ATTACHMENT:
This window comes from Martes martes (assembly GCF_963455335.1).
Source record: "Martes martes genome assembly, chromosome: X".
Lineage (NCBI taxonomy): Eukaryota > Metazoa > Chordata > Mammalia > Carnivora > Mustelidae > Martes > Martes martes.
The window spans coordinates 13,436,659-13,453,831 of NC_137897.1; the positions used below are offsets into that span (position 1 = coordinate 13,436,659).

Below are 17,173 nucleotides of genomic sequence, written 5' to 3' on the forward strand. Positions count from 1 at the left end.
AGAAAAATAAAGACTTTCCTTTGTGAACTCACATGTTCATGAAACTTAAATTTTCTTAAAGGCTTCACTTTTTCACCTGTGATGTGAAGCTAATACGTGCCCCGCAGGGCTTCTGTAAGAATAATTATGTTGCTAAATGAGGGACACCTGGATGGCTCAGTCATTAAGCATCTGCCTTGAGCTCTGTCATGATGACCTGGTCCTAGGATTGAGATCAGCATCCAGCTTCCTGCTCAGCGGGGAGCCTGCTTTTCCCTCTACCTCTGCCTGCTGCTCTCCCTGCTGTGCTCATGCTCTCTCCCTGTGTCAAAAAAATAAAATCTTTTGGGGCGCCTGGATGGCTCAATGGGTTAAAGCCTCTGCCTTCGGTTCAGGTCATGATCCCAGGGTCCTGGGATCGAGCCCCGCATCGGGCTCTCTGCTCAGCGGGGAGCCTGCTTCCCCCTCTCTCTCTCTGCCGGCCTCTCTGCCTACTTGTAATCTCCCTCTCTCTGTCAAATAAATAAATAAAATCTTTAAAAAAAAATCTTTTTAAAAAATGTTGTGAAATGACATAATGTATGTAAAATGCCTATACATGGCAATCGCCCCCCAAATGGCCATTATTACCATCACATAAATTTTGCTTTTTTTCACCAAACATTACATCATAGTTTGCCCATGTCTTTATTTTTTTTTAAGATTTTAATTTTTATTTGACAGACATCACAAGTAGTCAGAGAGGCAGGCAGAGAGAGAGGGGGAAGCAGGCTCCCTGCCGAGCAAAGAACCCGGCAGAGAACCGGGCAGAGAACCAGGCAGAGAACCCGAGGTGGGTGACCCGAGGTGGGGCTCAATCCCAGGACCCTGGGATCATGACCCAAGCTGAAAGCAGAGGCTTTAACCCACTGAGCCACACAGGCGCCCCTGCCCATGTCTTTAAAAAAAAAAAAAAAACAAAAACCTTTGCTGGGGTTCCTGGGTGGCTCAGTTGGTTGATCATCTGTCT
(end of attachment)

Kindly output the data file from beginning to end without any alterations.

This window comes from Martes martes (assembly GCF_963455335.1).
Source record: "Martes martes genome assembly, chromosome: X".
Lineage (NCBI taxonomy): Eukaryota > Metazoa > Chordata > Mammalia > Carnivora > Mustelidae > Martes > Martes martes.
The window spans coordinates 13,436,659-13,453,831 of NC_137897.1; the positions used below are offsets into that span (position 1 = coordinate 13,436,659).

Below are 17,173 nucleotides of genomic sequence, written 5' to 3' on the forward strand. Positions count from 1 at the left end.
AGAAAAATAAAGACTTTCCTTTGTGAACTCACATGTTCATGAAACTTAAATTTTCTTAAAGGCTTCACTTTTTCACCTGTGATGTGAAGCTAATACGTGCCCCGCAGGGCTTCTGTAAGAATAATTATGTTGCTAAATGAGGGACACCTGGATGGCTCAGTCATTAAGCATCTGCCTTGAGCTCTGTCATGATGACCTGGTCCTAGGATTGAGATCAGCATCCAGCTTCCTGCTCAGCGGGGAGCCTGCTTTTCCCTCTACCTCTGCCTGCTGCTCTCCCTGCTGTGCTCATGCTCTCTCCCTGTGTCAAAAAAATAAAATCTTTTGGGGCGCCTGGATGGCTCAATGGGTTAAAGCCTCTGCCTTCGGTTCAGGTCATGATCCCAGGGTCCTGGGATCGAGCCCCGCATCGGGCTCTCTGCTCAGCGGGGAGCCTGCTTCCCCCTCTCTCTCTCTGCCGGCCTCTCTGCCTACTTGTAATCTCCCTCTCTCTGTCAAATAAATAAATAAAATCTTTAAAAAAAAATCTTTTTAAAAAATGTTGTGAAATGACATAATGTATGTAAAATGCCTATACATGGCAATCGCCCCCCAAATGGCCATTATTACCATCACATAAATTTTGCTTTTTTTCACCAAACATTACATCATAGTTTGCCCATGTCTTTATTTTTTTTTAAGATTTTAATTTTTATTTGACAGACATCACAAGTAGTCAGAGAGGCAGGCAGAGAGAGAGGGGGAAGCAGGCTCCCTGCCGAGCAAAGAACCCGGCAGAGAACCGGGCAGAGAACCAGGCAGAGAACCCGAGGTGGGTGACCCGAGGTGGGGCTCAATCCCAGGACCCTGGGATCATGACCCAAGCTGAAAGCAGAGGCTTTAACCCACTGAGCCACACAGGCGCCCCTGCCCATGTCTTTAAAAAAAAAAAAAAAACAAAAACCTTTGCTGGGGTTCCTGGGTGGCTCAGTTGGTTGATCATCTGTCT